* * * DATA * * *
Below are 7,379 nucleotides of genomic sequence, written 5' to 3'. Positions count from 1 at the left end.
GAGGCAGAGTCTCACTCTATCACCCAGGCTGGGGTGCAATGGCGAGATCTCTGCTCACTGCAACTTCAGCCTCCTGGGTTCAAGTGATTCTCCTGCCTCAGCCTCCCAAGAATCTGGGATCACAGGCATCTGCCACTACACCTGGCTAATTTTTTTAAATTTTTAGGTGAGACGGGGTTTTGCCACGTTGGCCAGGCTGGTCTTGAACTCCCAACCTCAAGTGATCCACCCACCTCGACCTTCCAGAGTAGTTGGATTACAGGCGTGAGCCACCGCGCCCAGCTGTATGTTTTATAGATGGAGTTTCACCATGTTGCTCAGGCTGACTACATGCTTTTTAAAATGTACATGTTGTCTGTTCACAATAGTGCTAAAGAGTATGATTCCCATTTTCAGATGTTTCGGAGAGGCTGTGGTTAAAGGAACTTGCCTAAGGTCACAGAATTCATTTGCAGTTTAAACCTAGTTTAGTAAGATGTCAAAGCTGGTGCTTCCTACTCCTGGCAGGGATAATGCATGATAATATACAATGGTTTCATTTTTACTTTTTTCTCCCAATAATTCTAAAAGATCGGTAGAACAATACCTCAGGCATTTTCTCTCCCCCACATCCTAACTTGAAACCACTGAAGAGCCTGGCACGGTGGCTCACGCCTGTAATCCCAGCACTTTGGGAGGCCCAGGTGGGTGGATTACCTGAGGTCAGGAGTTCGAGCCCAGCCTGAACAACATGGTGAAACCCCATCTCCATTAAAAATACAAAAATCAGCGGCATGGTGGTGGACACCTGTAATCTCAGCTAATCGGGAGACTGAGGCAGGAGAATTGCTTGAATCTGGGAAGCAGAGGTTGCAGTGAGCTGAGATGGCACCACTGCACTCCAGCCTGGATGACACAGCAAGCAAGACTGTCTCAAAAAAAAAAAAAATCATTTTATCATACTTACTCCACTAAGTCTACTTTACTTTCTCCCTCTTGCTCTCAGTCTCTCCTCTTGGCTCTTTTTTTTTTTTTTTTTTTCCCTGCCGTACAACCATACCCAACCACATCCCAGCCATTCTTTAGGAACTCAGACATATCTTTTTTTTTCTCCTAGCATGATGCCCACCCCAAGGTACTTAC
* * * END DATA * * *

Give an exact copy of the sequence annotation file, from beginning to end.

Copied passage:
Below are 7,379 nucleotides of genomic sequence, written 5' to 3'. Positions count from 1 at the left end.
GAGGCAGAGTCTCACTCTATCACCCAGGCTGGGGTGCAATGGCGAGATCTCTGCTCACTGCAACTTCAGCCTCCTGGGTTCAAGTGATTCTCCTGCCTCAGCCTCCCAAGAATCTGGGATCACAGGCATCTGCCACTACACCTGGCTAATTTTTTTAAATTTTTAGGTGAGACGGGGTTTTGCCACGTTGGCCAGGCTGGTCTTGAACTCCCAACCTCAAGTGATCCACCCACCTCGACCTTCCAGAGTAGTTGGATTACAGGCGTGAGCCACCGCGCCCAGCTGTATGTTTTATAGATGGAGTTTCACCATGTTGCTCAGGCTGACTACATGCTTTTTAAAATGTACATGTTGTCTGTTCACAATAGTGCTAAAGAGTATGATTCCCATTTTCAGATGTTTCGGAGAGGCTGTGGTTAAAGGAACTTGCCTAAGGTCACAGAATTCATTTGCAGTTTAAACCTAGTTTAGTAAGATGTCAAAGCTGGTGCTTCCTACTCCTGGCAGGGATAATGCATGATAATATACAATGGTTTCATTTTTACTTTTTTCTCCCAATAATTCTAAAAGATCGGTAGAACAATACCTCAGGCATTTTCTCTCCCCCACATCCTAACTTGAAACCACTGAAGAGCCTGGCACGGTGGCTCACGCCTGTAATCCCAGCACTTTGGGAGGCCCAGGTGGGTGGATTACCTGAGGTCAGGAGTTCGAGCCCAGCCTGAACAACATGGTGAAACCCCATCTCCATTAAAAATACAAAAATCAGCGGCATGGTGGTGGACACCTGTAATCTCAGCTAATCGGGAGACTGAGGCAGGAGAATTGCTTGAATCTGGGAAGCAGAGGTTGCAGTGAGCTGAGATGGCACCACTGCACTCCAGCCTGGATGACACAGCAAGCAAGACTGTCTCAAAAAAAAAAAAAATCATTTTATCATACTTACTCCACTAAGTCTACTTTACTTTCTCCCTCTTGCTCTCAGTCTCTCCTCTTGGCTCTTTTTTTTTTTTTTTTTTTCCCTGCCGTACAACCATACCCAACCACATCCCAGCCATTCTTTAGGAACTCAGACATATCTTTTTTTTTCTCCTAGCATGATGCCCACCCCAAGGTACTTAC